Creative Europe’s MEDIA sub-programme’s budget has been set at $116.3m, down from $117.5m in 2014.
The European Commission (EC) is set to cut over $1.1m (€1m) from the 2016 budget for Creative Europe’s MEDIA sub-programme compared to 2015, according to the annual work programme for next year.
The sub-programme’s budget for 2016 has been set at $116.3m (€103.4m) - compared to $117.5m (€104.5m) in the current year – with reductions planned in the budgets made available to support initiatives in the areas of market access, festivals, sales agents and the automatic scheme of distribution for non-national European films.
Training and development
While the programme budget for training measures will be pegged at €8.2m (€7.3m), the number of initiatives being supported will fall from 2015’s 80 to 55, although the average value of each contract is expected to rise from $112,510 (€100,000) to $149,457 (€132,839).
Similarly, the budget for the development of single projects and slates will remain at the 2015 level of $19.7m (€17.5m), although the total number of projects to be funded will decrease from 240 to 205 (single projects: 125, slate funding: 80).
An additional $112,510 (€100,000) is being provided for the development of European video games – from 2015’s $2.8m (€2.5m) to $2.92m (€2.6m) – but will now be distributed among more projects (from 20 to 25).
Moreover, the budget for supporting the television programing of European audiovisual works will increase from 2015’s $13.3m (€11.8m) to $14m (€12.5m) to back around 50 TV drama, animation or creative documentary productions with average funding of $281,275 (€250,000) each.
Cuts to market access and sales
According to the 2016 work programme, the budgets for support to market access and international sales agents will be cut year-on-year by $1.1m (€1m), respectively.
After allocating $9m (€8m) to 50 access to markets actions in 2015, $7.8m (€7m) is now being made available for 55 activities held between mid-2016 and mid-2017.
Again, this would mean that the average value of contracts slips from 2015’s $180,000 (€160,000) to $143,000 (€127,273) next year.
Support for around 50 sales or distribution actions by international sales agents for recent European films is set to be reduced from this year’s $2.9m (€2.6m) to $1.8m (€1.6m), with the average payment shrinking from $67,000 (€60,000) to $36,000 (€32,000).
Distribution & Exhibition
The budget for MEDIA’s cinema automatic scheme for the distribution of non-national European films is due to be cut by $1.1m (€1m) from 2015’s $23.8m (€21.2m) to $22.7m (€20.2m), while the selective scheme will receive a $1.1m (€1m) year-on-year boost to €9m although the number of distribution actions to be supported is expected to fall from 400 to 350.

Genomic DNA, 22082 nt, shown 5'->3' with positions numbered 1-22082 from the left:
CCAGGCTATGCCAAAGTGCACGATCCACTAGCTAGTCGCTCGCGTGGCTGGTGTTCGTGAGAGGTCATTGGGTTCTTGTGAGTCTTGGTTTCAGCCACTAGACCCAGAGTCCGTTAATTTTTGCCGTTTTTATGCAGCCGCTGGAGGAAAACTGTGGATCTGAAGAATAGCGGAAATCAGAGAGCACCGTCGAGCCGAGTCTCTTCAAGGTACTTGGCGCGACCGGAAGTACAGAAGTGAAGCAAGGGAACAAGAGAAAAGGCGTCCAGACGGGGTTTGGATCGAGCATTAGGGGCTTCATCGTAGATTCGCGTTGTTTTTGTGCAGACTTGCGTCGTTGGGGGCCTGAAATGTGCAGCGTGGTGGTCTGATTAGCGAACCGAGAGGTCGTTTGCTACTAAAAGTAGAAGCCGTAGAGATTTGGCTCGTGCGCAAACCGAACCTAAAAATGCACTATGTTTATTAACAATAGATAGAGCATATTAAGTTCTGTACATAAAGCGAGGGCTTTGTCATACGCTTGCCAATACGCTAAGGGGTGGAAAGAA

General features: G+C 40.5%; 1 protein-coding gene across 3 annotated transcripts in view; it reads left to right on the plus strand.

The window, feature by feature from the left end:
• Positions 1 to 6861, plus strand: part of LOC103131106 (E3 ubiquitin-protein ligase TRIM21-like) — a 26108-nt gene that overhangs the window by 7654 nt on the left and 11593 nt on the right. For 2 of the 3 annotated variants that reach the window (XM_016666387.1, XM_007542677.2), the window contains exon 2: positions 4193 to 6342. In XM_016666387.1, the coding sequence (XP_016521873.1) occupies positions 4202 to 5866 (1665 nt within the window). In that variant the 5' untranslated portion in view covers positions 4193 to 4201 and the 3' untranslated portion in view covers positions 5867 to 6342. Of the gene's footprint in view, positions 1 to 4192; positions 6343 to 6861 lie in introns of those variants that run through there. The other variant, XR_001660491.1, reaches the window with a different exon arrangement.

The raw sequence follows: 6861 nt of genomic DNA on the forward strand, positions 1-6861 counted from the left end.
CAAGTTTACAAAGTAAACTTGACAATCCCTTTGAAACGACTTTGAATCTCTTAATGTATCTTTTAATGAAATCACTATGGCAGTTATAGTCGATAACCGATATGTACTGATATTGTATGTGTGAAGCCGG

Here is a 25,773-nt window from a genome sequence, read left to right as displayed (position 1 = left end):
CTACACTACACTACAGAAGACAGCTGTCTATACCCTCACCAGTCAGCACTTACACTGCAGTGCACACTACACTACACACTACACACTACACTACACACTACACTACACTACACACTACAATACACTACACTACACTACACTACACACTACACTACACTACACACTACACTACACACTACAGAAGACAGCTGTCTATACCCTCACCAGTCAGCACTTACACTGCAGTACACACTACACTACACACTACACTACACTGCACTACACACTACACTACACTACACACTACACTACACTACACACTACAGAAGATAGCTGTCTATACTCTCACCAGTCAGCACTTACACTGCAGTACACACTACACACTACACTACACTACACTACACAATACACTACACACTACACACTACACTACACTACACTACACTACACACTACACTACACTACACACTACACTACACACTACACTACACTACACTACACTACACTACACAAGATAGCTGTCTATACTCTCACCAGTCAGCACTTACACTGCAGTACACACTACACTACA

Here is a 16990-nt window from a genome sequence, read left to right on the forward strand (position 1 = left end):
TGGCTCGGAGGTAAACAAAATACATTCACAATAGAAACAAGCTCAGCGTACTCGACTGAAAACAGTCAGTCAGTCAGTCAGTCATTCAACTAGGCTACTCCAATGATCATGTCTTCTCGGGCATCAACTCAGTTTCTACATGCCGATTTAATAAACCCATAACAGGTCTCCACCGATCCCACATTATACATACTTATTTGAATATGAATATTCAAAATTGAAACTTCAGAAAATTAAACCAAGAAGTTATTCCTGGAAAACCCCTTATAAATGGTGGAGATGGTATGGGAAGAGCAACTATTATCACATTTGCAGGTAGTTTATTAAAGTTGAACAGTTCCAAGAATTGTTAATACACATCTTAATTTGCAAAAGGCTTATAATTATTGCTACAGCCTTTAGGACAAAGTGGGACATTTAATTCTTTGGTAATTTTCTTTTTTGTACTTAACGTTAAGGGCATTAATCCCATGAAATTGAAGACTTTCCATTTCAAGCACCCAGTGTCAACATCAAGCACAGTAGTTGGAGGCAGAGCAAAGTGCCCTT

On the other hand, the budget for the cinema networks scheme – currently operated by Europa Cinemas – will remain stable at $11.7m (€10.4m), although the Commission indicates that final details will be included in “a future revision” of the Work Programme.
Festivals and Audience Development
As in past years, the sub-programme will continue to support film festivals which stimulate interest in European audiovisual works, although the allocated budget will be cut from $3.65m (€3.25m) to $3.1m (€2.8m) and provide funding for 66 events (compared to 87 during 2015).
Moreover, the Work Programme indicates that the Commission’s ‘flavour of the month’, audience development, will receive an additional $337,000 (€300,000) on top of the 2015 $2.1m (€1.9m) budget to be able to support 10 film literacy projects ($1.2m/€1.1m) and eight audience development initiatives ($1.2m/€1.1m).
Next year will see the launch of the highly anticipated Cultural and Creative Sectors Guarantee Facility (CCS GF) which, according to the Work Programme, will “facilitate access to finance for SMEs and micro, small and medium-sized organisations in the cultural and creative sectors” and “improve the capacity of participating financial intermediaries to assess the risks associated with SMEs and micro, small and medium-sized organisations in the cultural and creative sectors and with their projects, including through technical assistance, knowledge-building and networking measures.”
The implementation of the financial instruments will be entrusted to the European Investment Fund (EIF) through a delegation agreement scheduled to be signed by the end of this year, and the Commission expects that between 6,000 to 10,000 cultural and creative sector SMEs will receive financing for a total value ranging between $561m-$674m (€500m-€600m) in the period between 2016 and 2020.
The Work Programme envisages a budget of $16.6m (€14.8m) for the guarantee facility’s operations as it kicks off in 2016.
Taken overall, the EC’s Creative Europe framework programme will have a global budget of $204.6m (€182.2m), an increase over 2015’s $188.8m (€168.1m), consisting of the MEDIA sub-programme ($116.3m/€103.4m), the Culture sub-programme ($61m/€54.3m) and the cross-sectoral strand ($27.5m/€24.5m).